So, do you like to do it in the dark, or in the light?

celibacy, life, love, men, relationships, sex, thoughts, women

I’m on fire

I’ve got a bad desire

I was reading recently a magazine where it said that it’s important to masturbate to have a blooming sexual life. This left me a little bit puzzled, since I know around me plenty of women who don’t masturbate a lot, even not at all, and yet feel fully satisfied with their sexual life (and they said that very honestly).  I do belong to this category too. The article said it was important to see yourself in an erotic scene, and that masturbation was a good way to reach that state. I’m not sure. Maybe if you’re a very liberal person, masturbation is the cherry on top of your cake. But when you’re not, how do you reach a satisfying sexual life? The answer is simple: either you don’t have one, either you just rely on your partner to feel desirable.

“Well, I have a really satisfying sexual life, but I don’t touch myself, and I don’t use any sextoy either. Does it make me a terrible lover? I don’t think so. I think it’s BS. What’s important to me is to feel my man’s desire” R., 34, said.

“My man has helped me to feel desirable. He knows how to touch me. He just showed me how to discover my pleasure. But I must say I prefer coming with him than without him”E., 35, said.

“I’m a very cerebral person. My sexual life is also based on that. I need to feel intellectually stimulate to reach an orgasm. Masturbation isn’t a thing for me. But to hear him saying some special words, to see him in some particular circumstances, in particular scenarios, where he can surprise me, that is really turning me on” L., 34, said.

I need to see myself in his eyes to feel desirable. This is my way”  H, 30, said.

So, do you think masturbation is important for your sex life?

life, love, men, relationships, sex, thoughts, wacky, women

Give in to me

The recent episode involving Eliot Spitzer and a call girl who’s now shot to stardom, Ashley Alexandra Dupré, makes me think: how can a 22 year-old woman can have sex with an old guy who reminds me of this?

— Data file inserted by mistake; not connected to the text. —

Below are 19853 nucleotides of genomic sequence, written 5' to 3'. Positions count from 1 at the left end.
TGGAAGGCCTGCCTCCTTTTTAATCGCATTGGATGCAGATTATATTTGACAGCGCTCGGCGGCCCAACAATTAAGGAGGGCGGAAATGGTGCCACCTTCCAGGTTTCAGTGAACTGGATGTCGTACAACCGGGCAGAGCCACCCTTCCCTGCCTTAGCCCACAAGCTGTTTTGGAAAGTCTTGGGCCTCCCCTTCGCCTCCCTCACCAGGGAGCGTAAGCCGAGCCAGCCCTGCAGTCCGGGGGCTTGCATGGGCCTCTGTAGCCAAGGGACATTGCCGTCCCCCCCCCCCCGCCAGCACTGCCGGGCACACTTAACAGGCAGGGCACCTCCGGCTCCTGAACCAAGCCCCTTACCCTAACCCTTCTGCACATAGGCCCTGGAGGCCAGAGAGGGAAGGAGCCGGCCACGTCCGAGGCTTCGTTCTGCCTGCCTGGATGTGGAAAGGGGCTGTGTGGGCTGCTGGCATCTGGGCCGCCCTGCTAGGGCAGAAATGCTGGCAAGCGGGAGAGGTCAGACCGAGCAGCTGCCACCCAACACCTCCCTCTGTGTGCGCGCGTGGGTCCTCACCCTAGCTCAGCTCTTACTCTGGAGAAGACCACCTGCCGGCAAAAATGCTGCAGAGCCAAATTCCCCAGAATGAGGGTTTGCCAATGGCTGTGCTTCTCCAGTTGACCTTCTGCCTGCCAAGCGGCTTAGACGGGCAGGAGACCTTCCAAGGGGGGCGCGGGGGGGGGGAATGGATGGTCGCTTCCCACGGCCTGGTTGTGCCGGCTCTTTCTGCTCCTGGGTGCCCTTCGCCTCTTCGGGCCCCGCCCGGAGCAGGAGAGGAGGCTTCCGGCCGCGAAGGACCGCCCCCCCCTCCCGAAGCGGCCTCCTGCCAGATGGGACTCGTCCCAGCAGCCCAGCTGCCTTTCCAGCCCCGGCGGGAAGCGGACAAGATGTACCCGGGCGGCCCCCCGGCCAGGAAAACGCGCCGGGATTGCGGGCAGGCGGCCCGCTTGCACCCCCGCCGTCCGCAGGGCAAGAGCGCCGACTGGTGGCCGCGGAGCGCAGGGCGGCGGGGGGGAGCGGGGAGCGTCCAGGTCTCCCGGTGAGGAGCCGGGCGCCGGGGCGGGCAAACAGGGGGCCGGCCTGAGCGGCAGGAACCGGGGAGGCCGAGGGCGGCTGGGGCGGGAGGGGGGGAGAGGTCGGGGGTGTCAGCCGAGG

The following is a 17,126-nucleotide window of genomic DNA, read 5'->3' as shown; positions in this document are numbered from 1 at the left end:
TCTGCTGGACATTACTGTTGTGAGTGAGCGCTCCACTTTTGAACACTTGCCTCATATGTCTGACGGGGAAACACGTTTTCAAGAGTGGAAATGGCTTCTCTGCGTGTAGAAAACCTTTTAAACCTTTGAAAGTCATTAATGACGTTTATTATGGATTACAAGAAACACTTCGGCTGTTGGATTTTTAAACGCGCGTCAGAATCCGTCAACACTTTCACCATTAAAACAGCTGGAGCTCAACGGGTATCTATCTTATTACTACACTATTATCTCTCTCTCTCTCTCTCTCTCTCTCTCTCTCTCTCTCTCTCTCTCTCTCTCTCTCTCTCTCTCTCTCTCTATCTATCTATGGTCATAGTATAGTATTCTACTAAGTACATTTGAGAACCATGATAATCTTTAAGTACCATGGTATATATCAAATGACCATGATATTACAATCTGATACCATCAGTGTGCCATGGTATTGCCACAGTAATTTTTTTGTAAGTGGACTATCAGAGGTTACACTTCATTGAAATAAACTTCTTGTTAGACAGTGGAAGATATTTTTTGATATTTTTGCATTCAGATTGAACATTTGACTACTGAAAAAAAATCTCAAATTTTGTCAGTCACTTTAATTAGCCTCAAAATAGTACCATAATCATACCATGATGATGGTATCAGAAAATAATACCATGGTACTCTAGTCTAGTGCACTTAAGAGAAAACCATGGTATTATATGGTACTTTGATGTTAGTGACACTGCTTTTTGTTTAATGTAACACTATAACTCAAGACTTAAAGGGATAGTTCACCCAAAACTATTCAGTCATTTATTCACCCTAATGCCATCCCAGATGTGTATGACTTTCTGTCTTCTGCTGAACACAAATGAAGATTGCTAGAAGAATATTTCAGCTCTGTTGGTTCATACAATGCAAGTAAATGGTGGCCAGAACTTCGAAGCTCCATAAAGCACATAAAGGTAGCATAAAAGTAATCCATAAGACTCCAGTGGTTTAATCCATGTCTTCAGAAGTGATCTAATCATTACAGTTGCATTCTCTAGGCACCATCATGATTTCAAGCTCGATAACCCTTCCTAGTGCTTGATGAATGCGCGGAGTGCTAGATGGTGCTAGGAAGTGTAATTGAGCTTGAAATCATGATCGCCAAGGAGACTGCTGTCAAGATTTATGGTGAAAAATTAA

In this case, the answer is simple: money. But without it, would it still be possible?

A friend of mine told me a few months ago he had an affair with his old neighbour, who could be his grandma. He said that he just fell for her, and that he didn’t care at all about her looks. I can understand that, but still, I would find it difficult to sleep with a man who would be old enough to be my grandpa, even if I’m madly in love with him.

Besides, when you fall in love, there are a lot of criteria that come into the equation: desire, chemistry, communion of the minds, compassion, weakness, curiosity… If there is no desire, you can’t fall in love. “I dated during three weeks a guy I hooked up with in a club, but I felt no particular attraction for him, so we split. And no, I couldn’t fall in love with me, he just inspired me nothing” B., 29, said.  I guess my friend had found something appealing in her neighbour.

Unfortunately (or not), there’s a lot of irrational happening when you fall in love with someone, that’s why some people can’t explain why they fell in love.

But when it comes to purely sex, it’s different. Here, it’s generally based on the looks: you see a guy you fancy in a club, he fancies you back, and that’s where you end up in the restroom getting your groove on (well, if you can do this). However, there are exceptions. “I met this guy I didn’t find attractive at all in a bar, and he convinced me to have sex with him. I noticed how sensual he was, and I must say I felt curious about how it will turn out. He was short, nearly bald, not athletic at all and a bit hairy in the back, but I did enjoy sex with him” P., 34, said. On the other hands, some people focus on silly details just before the act that refrains their momentum. “When we switched to the bedroom, he got naked in front of me, and I could see his toenails yellow and disgusting. I pretended to have to go to the bathroom, and escaped from his apartment” O., 35, said.

I really believe  that in the end, what matters the most is our instinct about the other.

So, here’s the question of the day: would you have sex with someone you find too old, not good-looking, or too fat/too skinny? And what is a definite no-no for you?